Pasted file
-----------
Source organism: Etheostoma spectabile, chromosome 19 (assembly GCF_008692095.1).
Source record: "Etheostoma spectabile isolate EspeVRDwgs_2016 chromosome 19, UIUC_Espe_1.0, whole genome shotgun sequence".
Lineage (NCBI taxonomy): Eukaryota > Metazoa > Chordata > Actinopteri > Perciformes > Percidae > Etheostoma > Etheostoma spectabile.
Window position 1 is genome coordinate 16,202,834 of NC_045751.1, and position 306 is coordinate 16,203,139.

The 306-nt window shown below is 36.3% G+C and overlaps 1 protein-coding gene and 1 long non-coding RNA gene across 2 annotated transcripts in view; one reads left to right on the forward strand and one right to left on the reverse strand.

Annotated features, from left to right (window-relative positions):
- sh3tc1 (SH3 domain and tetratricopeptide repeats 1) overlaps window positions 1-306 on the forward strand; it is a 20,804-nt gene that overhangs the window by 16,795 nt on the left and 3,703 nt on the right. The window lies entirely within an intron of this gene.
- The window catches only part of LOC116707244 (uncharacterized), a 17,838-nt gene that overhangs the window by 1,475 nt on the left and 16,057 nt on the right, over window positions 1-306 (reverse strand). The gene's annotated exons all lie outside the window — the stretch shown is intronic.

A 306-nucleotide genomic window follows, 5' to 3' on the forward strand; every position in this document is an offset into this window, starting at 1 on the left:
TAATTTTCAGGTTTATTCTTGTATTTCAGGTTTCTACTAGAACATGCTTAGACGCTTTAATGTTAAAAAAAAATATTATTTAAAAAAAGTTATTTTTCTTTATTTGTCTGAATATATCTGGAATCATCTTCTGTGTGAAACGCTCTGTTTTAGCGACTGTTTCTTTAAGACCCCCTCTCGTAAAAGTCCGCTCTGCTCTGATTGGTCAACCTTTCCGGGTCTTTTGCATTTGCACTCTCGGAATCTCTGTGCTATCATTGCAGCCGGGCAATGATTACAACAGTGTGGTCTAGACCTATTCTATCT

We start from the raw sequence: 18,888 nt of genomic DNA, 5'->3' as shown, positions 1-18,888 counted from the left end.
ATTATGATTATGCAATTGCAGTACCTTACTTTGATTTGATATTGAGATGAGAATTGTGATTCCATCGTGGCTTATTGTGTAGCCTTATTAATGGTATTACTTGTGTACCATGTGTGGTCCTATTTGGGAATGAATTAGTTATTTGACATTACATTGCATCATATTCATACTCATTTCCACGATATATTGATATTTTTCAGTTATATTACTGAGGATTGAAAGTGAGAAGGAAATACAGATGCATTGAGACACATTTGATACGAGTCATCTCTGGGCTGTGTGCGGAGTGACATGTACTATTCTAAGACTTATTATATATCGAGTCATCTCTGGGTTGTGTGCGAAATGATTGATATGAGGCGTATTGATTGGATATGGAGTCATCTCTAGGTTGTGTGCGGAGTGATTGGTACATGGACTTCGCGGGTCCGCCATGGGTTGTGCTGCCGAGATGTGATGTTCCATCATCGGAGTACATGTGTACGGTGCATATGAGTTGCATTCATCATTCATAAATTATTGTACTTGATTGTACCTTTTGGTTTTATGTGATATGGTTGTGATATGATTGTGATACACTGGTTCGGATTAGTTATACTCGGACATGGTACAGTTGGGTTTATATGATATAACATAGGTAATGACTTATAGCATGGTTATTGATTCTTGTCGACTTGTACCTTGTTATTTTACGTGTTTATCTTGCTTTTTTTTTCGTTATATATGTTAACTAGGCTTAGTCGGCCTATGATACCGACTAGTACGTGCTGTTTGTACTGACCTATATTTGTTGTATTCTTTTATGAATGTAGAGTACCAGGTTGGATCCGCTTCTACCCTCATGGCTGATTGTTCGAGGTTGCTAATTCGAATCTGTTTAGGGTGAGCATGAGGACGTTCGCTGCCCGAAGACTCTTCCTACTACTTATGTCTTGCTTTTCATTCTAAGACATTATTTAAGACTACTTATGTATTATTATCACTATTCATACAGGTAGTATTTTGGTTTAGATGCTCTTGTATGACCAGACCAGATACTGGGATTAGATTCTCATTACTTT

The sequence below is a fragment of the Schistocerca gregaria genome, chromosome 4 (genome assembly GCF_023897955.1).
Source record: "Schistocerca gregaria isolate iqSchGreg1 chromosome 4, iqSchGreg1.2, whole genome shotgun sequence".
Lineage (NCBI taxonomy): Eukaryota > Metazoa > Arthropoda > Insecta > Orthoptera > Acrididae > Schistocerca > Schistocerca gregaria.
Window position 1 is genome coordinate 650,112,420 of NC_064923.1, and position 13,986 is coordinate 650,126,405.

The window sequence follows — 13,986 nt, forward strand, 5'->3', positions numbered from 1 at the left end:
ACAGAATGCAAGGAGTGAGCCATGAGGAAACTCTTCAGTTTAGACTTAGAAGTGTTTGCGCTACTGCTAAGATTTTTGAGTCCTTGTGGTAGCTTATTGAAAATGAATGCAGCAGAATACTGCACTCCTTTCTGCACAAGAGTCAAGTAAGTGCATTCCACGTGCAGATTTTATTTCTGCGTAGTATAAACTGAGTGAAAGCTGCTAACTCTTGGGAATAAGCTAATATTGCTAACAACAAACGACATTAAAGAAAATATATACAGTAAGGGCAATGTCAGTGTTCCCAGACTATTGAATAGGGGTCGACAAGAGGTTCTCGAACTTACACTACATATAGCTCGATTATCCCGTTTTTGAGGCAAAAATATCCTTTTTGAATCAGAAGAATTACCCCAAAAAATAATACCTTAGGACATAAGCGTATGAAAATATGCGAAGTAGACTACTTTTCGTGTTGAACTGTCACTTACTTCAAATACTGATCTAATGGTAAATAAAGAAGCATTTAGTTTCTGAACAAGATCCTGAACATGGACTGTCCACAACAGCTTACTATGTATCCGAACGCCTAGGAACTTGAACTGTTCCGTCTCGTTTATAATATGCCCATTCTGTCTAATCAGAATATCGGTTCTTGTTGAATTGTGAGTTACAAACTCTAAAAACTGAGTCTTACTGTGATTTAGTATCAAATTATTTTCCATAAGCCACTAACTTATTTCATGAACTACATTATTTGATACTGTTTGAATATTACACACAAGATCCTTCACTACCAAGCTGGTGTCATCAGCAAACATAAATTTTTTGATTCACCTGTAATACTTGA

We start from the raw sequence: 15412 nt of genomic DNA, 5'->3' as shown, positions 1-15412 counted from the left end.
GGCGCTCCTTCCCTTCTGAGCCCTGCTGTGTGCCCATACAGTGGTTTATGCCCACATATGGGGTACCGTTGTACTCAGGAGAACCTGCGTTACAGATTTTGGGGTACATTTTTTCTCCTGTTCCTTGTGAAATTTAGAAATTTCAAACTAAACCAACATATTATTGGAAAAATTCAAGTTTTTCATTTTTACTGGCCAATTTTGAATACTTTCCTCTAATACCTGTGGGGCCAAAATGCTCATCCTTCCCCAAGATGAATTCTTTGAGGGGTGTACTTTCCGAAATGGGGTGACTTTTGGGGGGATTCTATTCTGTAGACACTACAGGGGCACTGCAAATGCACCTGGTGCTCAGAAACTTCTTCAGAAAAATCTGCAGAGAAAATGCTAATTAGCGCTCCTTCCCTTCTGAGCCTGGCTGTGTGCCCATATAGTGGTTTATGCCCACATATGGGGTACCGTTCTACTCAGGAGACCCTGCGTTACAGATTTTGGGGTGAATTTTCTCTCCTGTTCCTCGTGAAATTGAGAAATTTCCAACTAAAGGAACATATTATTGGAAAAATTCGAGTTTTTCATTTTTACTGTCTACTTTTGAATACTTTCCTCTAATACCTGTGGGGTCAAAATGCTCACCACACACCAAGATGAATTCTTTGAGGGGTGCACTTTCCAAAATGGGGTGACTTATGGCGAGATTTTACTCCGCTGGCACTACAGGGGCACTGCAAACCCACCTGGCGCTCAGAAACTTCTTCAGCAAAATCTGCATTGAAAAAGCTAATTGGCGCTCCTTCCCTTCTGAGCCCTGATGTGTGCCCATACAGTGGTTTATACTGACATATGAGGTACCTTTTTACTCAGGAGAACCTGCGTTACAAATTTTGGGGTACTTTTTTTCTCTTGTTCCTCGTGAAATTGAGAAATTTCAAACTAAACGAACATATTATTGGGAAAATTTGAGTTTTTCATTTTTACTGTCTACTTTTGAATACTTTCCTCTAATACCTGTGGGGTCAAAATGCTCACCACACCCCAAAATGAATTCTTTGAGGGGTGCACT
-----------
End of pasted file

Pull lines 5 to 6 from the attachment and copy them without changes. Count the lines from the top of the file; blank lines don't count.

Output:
The 306-nt window shown below is 36.3% G+C and overlaps 1 protein-coding gene and 1 long non-coding RNA gene across 2 annotated transcripts in view; one reads left to right on the forward strand and one right to left on the reverse strand.

Annotated features, from left to right (window-relative positions):